By Matthew Postins
For the past few weeks I’ve written about each of the different college all-star games as they pertain to the Dallas Cowboys. I’ve highlighted players that may interest the Cowboys down the line, depending upon what type of player they want to draft. It’s an inexact science, to say the least.
These games are important to each NFL team because they give them a chance to interact with potential new players in a more relaxed environment than they’ll experience at the NFL Scouting Combine next month. The Combine is regimented. Teams can only interact with a certain number of players. At the all-star games they have the chance to interact with just about every player, including players who won’t be at the Combine.
For those players, these games are vital. For instance, Missouri Western State running back Michael Hill put himself on the NFL radar by rushing for 148 yards in the Raycom All-Star game last weekend. Hill wasn’t even supposed to be there. He ended up there because one of his teammates was injured and recommended to his coaches that they give Hill his spot. Now Hill has a real chance to be drafted late in April.
There are stories like this every year, especially at the Senior Bowl, which will be played on Saturday. Players at smaller schools – those outside of FBS – are looking for a chance to get seen by scouts and earn a shot at the NFL. That’s why the game is important to them.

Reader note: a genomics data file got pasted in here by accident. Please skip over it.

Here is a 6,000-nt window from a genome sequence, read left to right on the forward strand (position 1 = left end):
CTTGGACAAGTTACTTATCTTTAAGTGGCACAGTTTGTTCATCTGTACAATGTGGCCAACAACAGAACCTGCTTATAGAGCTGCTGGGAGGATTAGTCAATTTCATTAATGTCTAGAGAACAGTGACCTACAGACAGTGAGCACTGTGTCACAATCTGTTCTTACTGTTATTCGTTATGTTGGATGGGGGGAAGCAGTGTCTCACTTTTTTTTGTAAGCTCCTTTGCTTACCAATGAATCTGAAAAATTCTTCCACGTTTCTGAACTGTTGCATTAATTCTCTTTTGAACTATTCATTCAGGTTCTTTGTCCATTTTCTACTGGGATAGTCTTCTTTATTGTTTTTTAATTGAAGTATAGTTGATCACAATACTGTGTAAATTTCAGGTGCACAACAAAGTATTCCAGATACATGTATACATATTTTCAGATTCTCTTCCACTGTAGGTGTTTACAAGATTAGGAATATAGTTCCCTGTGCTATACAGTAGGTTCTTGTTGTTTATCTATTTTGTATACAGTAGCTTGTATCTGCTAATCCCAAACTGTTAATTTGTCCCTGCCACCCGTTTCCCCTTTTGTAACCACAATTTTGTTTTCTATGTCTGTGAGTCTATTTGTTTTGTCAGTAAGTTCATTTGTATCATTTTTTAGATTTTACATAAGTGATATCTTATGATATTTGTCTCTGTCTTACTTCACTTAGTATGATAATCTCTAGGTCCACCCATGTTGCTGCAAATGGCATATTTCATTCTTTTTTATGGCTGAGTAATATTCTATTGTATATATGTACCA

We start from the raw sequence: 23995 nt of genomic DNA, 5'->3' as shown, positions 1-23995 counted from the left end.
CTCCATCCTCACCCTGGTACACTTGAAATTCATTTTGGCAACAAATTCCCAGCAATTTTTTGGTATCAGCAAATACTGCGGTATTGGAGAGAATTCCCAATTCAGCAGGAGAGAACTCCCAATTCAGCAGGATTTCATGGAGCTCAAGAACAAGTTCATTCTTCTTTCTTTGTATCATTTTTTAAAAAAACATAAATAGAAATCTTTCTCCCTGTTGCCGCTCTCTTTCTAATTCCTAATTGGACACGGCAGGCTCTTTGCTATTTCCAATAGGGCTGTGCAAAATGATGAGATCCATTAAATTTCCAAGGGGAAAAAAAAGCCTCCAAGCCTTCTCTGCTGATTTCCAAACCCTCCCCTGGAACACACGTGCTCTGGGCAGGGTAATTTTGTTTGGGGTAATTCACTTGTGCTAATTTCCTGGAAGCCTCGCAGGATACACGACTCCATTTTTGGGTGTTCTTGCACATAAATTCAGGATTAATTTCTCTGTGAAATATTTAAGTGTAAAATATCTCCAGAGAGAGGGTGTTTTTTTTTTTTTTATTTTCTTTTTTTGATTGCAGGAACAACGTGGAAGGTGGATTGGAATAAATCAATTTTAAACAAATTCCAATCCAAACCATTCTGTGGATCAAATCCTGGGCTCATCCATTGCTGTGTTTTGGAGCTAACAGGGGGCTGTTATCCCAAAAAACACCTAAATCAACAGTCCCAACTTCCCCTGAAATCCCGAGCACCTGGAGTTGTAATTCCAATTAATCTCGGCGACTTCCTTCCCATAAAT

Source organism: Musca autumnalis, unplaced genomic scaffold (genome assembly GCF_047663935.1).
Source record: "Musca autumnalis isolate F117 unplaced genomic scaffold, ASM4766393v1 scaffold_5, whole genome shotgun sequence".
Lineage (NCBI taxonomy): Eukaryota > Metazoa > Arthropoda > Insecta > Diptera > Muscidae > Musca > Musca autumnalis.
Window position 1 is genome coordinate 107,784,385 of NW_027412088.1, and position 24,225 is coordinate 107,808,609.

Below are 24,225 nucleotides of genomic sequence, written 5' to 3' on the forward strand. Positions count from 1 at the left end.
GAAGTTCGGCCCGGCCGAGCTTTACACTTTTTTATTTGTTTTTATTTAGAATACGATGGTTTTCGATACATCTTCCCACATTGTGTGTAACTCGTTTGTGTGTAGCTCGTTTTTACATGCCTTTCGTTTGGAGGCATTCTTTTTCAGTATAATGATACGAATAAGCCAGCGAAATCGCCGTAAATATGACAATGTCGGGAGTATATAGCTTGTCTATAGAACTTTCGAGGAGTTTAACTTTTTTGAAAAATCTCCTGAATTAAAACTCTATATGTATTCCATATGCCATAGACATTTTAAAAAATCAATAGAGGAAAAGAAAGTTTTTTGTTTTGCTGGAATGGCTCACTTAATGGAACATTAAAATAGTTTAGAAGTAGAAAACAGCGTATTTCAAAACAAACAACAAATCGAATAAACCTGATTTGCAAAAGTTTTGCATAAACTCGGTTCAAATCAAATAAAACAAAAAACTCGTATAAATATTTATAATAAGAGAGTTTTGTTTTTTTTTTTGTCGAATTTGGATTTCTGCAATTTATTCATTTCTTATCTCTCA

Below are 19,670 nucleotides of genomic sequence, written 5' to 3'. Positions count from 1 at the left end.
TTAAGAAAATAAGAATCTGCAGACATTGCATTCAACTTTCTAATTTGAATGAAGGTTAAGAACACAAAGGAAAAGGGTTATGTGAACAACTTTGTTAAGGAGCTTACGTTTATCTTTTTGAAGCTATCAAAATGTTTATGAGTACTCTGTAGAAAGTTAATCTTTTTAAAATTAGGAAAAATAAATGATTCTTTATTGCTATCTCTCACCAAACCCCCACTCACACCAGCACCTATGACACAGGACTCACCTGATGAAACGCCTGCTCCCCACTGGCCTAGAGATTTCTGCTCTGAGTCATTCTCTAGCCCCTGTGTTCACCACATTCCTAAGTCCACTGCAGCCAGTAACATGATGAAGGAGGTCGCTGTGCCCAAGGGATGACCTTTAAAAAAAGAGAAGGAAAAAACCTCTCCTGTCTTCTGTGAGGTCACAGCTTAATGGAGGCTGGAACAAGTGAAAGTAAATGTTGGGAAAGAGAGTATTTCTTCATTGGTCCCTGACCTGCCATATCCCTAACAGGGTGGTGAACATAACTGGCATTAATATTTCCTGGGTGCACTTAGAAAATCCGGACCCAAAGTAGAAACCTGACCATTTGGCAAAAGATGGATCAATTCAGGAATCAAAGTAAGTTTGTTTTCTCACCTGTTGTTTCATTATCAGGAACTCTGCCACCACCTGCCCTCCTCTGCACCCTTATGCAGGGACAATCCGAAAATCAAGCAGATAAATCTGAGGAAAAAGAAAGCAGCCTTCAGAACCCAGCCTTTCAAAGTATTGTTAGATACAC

The one Senior Bowl I covered was in 2008. Back then I was covering the Tampa Bay Buccaneers and I had the chance to go to Mobile, Ala., that year to cover the week of the game. There were plenty of big names coming out of college that year. DeSean Jackson was one of the top wide receivers in the draft. He went to Cal. One of the top quarterbacks that year was Chad Henne. He went to Michigan. They both received plenty of attention.
But there was a player at this Senior Bowl that came to the game looking for attention. He played at a FCS school, which is Division I but not at the same level as FBS. He was a productive player at his school. He led his school to playoff appearances and postseason honors. He has the prototypical specs for his position in the NFL. But few outside of scouts knew who he was. I certainly didn’t know him. And the scouts? Well, they weren’t impressed just yet. While they saw a player with the right look for the NFL, they worried about the fact that he played in a lower division, thereby compiling his statistics against lesser talent.
This was the week in which he had a chance to prove himself. By all accounts he had a great week of practice and played well in the game. By the end of the week his stock had gone up. He was no longer considered a maybe late-round pick. He rode that momentum to a scouting combine invitation and a first-round selection that April.
That player? Joe Flacco, who will lead the Baltimore Ravens in the Super Bowl next weekend.
If you don’t think this week is important to the Dallas Cowboys and to the rest of the teams in the NFL, then think about Flacco and think about where he’s taken the Ravens.
Perhaps the Cowboys can find their equivalent this week.